Friday, July 15, 2011

Searching for Sophie!

 That Scarf!

On my recent trip to Paris,  I went searching for French designer
Sophie Digard's exquisite crochet scarves. 

I was seriously ready to splurge on one but never had the chance. 

I did email the Sophie Digard website before my trip inquiring on Paris retailers but didn't receive a reply.  So I was left on my own searching for Sophie's scarves in Paris and came up empty handed.

I did have a Sophie sighting in London though before arriving in Paris.

I spotted a lady with a beautiful and colorful crochet scarf at London's Portobello Road Antique Market. 
I stopped her to compliment her and ask her if she made her scarf?  She was so thrilled to have her scarf admired and proudly told me "I bought it an expensive boutique in Sweden".
I knew immediatley it just had to be a Sophie Digard scarf...
and, of course, it was!

I Can do That!

So now my latest idea is to crochet my own scarf  inspired by a Sophie Digard scarf. 

I've been searching on Ravelry for pattern ideas and  now I'm obsessed with Japanese flower scarves

 My Ravelry friend Teresa in England is crocheting Japanese flower scarves and suggested I check out Lucy's Attic24 blog for inspiration.  Thank you, Teresa!  Lucy's blog is very inspiring, she has a fan club of over 4,000 members (including me now) on Ravelry in the We Love Lucy group. 

I'm hoping to go to Japantown in San Francisco soon to buy some Japanese crochet books.  In the mean time, I picked up this I Taught Myself Crochet kit to help get me started. It's been over 40 years since my Great Grandmother G.G. taught me how to crochet a granny square. 

Wish me luck! 

PS:  I've just discovered that my favorite yarn store in London, Loop is carrying Sophie Digard scarves and accessories in their online you don't have to go all the way to Paris, afterall.

(Top photo credit Sophie Digard Creations)


Suz said...

Hi..also a fan of Shopie
Not sure if you know or not but she uses a blended mix of very fine yarns all mixed together to make a yarn thick enough to crochet with
in naturals
Good luck x

Lisette said...

Thanks for the info, Suz! xx

Voie de Vie said...

Her scarves are fabulous ... and I'm thrilled she's inspired you to learn how to crochet! Motif work is lots of fun and also occasionally challenging. :)

It is not surprising you also like Japanese flower work - they are also masters of motif work. :)

Annemieke said...

I too would love to improve my crochet skills. Maybe we can be crochet learning buddies.

Renée Thomas said...

Hey, I have that same book too! Of course I never seem to have the chance to sit down and seriously learn but I will soon! That is a lovely scarf!

Knittings Nice! said...

Just found your blog after my friend Teresa was telling me about it. We were out looking for Molly Makes today and I hadn't realized it was British mag duh!!!

Nice blog though, well written and fun to read. Have just spent 3 days in Bath myself, love the everything and also visited Wool Shop and purchased some yarn which I must admit did feel guilty about as maybe should have purchased locally...ho hum. Will pop in again to see your blog...happy writing.

janice said...

Totally doable. Get a crochet motif stitch dictionary and try to match the shape. Practice with thick yarn until you like your result, than go for the threads in multiple colors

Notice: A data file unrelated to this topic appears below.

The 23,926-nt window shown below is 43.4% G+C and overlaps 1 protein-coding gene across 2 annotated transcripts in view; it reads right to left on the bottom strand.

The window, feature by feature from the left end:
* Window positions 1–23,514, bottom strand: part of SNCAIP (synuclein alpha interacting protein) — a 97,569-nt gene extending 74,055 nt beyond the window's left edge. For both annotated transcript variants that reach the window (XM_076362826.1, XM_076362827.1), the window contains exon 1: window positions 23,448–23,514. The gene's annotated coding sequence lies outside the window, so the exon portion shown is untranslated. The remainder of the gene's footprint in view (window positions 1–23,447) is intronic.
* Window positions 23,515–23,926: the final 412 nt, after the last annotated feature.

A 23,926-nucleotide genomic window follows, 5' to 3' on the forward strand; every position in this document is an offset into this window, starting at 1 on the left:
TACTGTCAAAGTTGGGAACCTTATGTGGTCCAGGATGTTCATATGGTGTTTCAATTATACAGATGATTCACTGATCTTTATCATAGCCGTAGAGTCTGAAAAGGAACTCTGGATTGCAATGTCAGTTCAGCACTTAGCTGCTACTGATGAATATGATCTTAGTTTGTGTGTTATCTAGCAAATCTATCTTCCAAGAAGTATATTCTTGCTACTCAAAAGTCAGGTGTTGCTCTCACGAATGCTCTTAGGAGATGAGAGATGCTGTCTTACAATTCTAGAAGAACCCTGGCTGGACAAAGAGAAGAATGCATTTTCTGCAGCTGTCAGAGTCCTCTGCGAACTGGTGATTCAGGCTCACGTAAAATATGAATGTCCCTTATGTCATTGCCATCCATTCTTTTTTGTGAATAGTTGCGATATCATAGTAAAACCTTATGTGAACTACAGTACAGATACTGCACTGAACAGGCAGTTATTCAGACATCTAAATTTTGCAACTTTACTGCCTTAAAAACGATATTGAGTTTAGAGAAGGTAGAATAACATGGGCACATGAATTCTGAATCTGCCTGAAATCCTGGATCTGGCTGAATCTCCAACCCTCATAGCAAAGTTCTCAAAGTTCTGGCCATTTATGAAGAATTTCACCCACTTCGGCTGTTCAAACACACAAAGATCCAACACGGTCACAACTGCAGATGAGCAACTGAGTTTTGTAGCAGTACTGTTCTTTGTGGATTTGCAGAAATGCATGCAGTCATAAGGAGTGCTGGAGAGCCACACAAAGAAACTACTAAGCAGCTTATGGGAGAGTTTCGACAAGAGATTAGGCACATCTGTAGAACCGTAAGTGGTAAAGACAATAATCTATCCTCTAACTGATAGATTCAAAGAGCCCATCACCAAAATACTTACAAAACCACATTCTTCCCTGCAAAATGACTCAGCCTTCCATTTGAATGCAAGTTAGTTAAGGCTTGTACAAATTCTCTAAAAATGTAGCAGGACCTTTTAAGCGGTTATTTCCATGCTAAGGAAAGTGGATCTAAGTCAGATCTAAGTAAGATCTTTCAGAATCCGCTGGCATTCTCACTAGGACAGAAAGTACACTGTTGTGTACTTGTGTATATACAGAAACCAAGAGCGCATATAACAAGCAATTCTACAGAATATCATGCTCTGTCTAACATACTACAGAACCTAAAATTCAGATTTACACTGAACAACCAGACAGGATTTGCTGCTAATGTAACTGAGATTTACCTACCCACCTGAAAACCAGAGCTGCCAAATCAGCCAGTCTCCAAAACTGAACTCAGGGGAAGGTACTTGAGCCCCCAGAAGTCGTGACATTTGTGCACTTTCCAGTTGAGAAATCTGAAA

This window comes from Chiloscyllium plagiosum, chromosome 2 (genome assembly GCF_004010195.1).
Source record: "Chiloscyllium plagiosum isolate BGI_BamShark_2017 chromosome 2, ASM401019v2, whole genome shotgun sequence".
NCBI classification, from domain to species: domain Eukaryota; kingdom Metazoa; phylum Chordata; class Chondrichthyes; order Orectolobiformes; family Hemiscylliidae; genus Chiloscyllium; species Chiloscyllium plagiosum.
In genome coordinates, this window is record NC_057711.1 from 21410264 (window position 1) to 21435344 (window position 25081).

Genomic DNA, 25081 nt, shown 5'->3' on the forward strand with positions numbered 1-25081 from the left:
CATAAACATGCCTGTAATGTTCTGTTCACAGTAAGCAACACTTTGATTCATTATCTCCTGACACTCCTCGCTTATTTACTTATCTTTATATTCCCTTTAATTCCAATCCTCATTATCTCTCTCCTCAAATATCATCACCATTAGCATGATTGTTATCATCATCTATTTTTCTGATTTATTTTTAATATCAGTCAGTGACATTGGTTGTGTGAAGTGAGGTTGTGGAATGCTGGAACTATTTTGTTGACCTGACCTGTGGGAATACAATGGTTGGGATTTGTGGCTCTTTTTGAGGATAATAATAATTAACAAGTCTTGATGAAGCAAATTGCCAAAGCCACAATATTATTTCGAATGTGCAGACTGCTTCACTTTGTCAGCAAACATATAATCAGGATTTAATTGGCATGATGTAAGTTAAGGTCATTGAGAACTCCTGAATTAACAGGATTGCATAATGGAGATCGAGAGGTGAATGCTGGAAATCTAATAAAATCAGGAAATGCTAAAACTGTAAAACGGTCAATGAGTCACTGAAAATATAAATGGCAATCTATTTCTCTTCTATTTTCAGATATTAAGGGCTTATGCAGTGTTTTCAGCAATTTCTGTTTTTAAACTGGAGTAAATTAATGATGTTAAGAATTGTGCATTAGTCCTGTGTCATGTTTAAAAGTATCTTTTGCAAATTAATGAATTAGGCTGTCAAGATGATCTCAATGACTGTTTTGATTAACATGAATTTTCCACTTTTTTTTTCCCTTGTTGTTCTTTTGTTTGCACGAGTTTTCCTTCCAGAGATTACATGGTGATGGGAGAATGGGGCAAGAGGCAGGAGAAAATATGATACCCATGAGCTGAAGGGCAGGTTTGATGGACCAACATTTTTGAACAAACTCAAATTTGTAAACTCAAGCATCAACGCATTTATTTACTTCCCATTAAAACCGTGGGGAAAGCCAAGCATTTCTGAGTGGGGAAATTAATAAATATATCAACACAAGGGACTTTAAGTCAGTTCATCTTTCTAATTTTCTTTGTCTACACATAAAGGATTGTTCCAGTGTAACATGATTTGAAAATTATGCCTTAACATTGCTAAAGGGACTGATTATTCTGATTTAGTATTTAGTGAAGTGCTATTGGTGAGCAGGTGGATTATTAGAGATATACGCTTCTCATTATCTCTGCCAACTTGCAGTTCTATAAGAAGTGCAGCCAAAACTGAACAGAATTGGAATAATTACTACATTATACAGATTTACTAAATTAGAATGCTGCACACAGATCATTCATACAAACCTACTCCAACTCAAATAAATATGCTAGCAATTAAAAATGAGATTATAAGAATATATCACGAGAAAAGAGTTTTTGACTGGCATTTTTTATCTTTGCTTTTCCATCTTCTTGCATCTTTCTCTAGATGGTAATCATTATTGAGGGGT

Lisette said...

Thank you everyone for all your nice comments and encouragement!

I plan on taking some crochet lessons so I can create my own "Sophie-style" scarf!

Anonymous said...

If you look on this blog and scroll down, you will see some Sophie Digard scarves. I have just finished an autumnish coloured scarf and I haven't seen one quite like it online, until today. My scarf resembles those on the right side in the first picture. I wasn't trying to make a scarf like hers but it is definitely similar - I have only seen it now I have finished mine.I used a small square motif, with a little flower in the middle, it is quite similar to the one in the pictures. Some of the motifs she uses are complex but a little square like this would be relatively easy while still looking lovely. I stitched them all together and put a picot border on. I am so pleased with it. It is not made of such fine yarn as a Sophie Digard but you can certainly get a passing resemblance using normal wool/cotton yarns. I liked doing it so much; it took 2.5 weeks working quite hard on it but even the sewing in of all the ends and stitching it together was enjoyable for me. I hope you are successful in making what you are after.

Laura Parsons said...

Just fyi, Ped Shoes carries a selection of Sophie Digard loveliness (usually more extensive in fall and winter). In fact, that photo at the top of the post is one of our product shots from years past. Come visit!

mrswoo said...

In Paris S.Digard sells her scarves at her own shop somewhere in the 17th arrondissement. Also, she used to sell them at the Au Bon Marche store.

In London you can find them at Fortnum and Mason, in Piccadilly, on the second floor.

Or online at the Selvedge shop or in their Archway Road shop.

Suzie Alt said...
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Suzie Alt said...
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Suzie Alt said...

did you make your Sophie inspired scarf? If so what kind and where did you get your yarn? thanks

Kerstin said...

In case anyone is interested in buying a Sophie Digard scarf in Paris, I came across a big selection of her scarves today at a cute boutique in Rue Princesse called Nadine Delepine. Strangely enough, the boutique's website does not mention them at all...

Anonymous said...

if you like the look of delicate multi-stranded crochet, the clothogancho site also uses this technique. She uses several strands of naturally dyed yarn and a fairly fine hook to make wonderful throws and blankets, which couls probably be adapted as scarves.